Do they Carry Infections?

Infections from exotic animals are publicized to some extent. Perhaps the most famous is the threat of reptilian salmonellosis. Bacteria is a typical reptile gut inhabitant. 

Human diseases do occur, particularly in comparison to infectious diseases from several other sources, especially food. Every animal poses a risk of infection, such as toxoplasmosis in cats. Pet owners should still remember personal care when treating pets.

However, when choosing a pet, always consider the disease’s risk, especially if you have children under 5 or immunocompromised people at home.

Reptile owners are advised to read the government factsheet: Reducing the risk of reptile infection with Salmonella.

Can they Damage the Environment?

While some wild “exotic” fauna is well-known (e.g., parrots), there is little evidence of actual environmental damage, except in local areas, although its impact can be adequately monitored. 

Moreover, few of these people come from pet owners and more from private collections or accidental imports. Most people don’t breed in the region (red ear sliders, for example), limiting their impact. 

However, it is certainly possible to accidentally introduce species that can breed here, which explains the new law that prevents certain species (e.g., raccoons, large raccoon dogs, etc.) from continuing to own property.

It should also be emphasized that almost any species’ harmful pets’ abandonment is a complete breach of animal welfare laws. 

Are they Difficult to Keep?

Of course, exotic pets are hard to keep, but they’re all the same. The main part is knowing their needs when buying and recognizing that different animals have unique requirements. 

We are traditionally used to keeping heat-absorbing mammals, but reptiles are ectothermic animals that absorb heat from their surroundings.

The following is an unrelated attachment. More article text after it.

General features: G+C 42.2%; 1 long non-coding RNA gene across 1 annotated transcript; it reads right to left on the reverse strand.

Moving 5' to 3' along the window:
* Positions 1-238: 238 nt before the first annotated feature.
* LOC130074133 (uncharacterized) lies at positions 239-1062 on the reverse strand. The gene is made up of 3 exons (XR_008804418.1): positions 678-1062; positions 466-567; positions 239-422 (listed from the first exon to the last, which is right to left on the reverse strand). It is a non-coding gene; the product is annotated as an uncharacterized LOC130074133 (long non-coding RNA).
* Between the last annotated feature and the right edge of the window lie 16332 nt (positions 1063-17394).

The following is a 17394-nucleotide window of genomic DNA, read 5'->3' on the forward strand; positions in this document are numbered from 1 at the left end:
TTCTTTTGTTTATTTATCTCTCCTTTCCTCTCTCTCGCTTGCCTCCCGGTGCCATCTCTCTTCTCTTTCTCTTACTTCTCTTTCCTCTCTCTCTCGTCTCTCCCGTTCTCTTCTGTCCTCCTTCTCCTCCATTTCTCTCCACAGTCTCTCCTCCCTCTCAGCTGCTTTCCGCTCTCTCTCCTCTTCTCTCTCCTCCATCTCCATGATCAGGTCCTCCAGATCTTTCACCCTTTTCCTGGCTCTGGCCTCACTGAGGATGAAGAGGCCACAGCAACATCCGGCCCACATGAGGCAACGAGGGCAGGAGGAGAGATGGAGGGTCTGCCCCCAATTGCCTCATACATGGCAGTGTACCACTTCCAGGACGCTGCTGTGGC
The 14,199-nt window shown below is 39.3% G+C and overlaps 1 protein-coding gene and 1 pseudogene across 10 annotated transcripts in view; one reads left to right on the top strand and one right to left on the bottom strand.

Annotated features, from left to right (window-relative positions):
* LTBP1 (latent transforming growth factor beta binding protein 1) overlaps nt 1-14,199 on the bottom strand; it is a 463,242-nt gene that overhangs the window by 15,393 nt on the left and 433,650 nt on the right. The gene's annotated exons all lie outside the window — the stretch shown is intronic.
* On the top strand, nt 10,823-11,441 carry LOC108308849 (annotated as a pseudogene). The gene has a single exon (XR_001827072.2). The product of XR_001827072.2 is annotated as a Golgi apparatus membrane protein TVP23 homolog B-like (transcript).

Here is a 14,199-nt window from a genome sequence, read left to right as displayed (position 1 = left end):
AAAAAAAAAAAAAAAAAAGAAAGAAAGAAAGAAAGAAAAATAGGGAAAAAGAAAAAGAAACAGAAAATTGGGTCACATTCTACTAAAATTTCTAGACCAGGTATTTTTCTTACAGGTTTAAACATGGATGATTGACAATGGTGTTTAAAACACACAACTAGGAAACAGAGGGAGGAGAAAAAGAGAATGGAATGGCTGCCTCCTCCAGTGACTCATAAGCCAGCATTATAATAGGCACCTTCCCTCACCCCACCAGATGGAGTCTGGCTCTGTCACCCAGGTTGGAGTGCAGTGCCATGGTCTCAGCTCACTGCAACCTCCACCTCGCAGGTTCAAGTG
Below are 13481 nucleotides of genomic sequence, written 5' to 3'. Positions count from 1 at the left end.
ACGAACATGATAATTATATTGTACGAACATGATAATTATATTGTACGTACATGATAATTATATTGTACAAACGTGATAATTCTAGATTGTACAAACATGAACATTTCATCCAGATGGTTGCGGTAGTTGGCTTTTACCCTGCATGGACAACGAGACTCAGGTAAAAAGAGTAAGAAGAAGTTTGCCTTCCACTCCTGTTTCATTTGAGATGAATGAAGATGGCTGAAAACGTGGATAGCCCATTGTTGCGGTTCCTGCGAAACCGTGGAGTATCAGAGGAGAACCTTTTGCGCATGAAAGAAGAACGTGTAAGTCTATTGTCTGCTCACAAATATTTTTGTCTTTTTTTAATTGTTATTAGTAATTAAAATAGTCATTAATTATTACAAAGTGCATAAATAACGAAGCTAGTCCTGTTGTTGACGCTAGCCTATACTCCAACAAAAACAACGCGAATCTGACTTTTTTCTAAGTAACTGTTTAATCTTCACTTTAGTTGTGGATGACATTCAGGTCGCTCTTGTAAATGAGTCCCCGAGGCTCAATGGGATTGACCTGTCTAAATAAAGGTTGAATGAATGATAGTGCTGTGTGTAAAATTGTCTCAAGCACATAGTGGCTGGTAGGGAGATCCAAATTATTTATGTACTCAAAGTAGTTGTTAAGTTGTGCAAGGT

Both reptile species, even turtles, need to have an amount of energy and an average temperature, which imitates their natural habitat. Remember – if it’s not from the region, it may not like the weather!

Do Vets Know About Them?

It’s worth considering and examining it before your pet gets sick or an emergency occurs. In certain places, veterinary expertise is increasing, and it is challenging for doctors to comprehend all animals fully. 

While a vet should provide immediate help to any pet, experts recommend that the owner find the nearest vet and learn more about their experience regarding your pet. 

It’s better to consider one before there are any complications. If you’re lucky, there will be people nearby.

However, if you’re too far from your nearest vet, it’s worth considering what to do when your pet is sick. It could mean reconsidering your options or contacting your local non-specialized veterinarian to assess their interest in your species.

Overview

Again, an in-depth study of the selected pet is key as this affects the size and space of the fence required or if you need multiple barriers.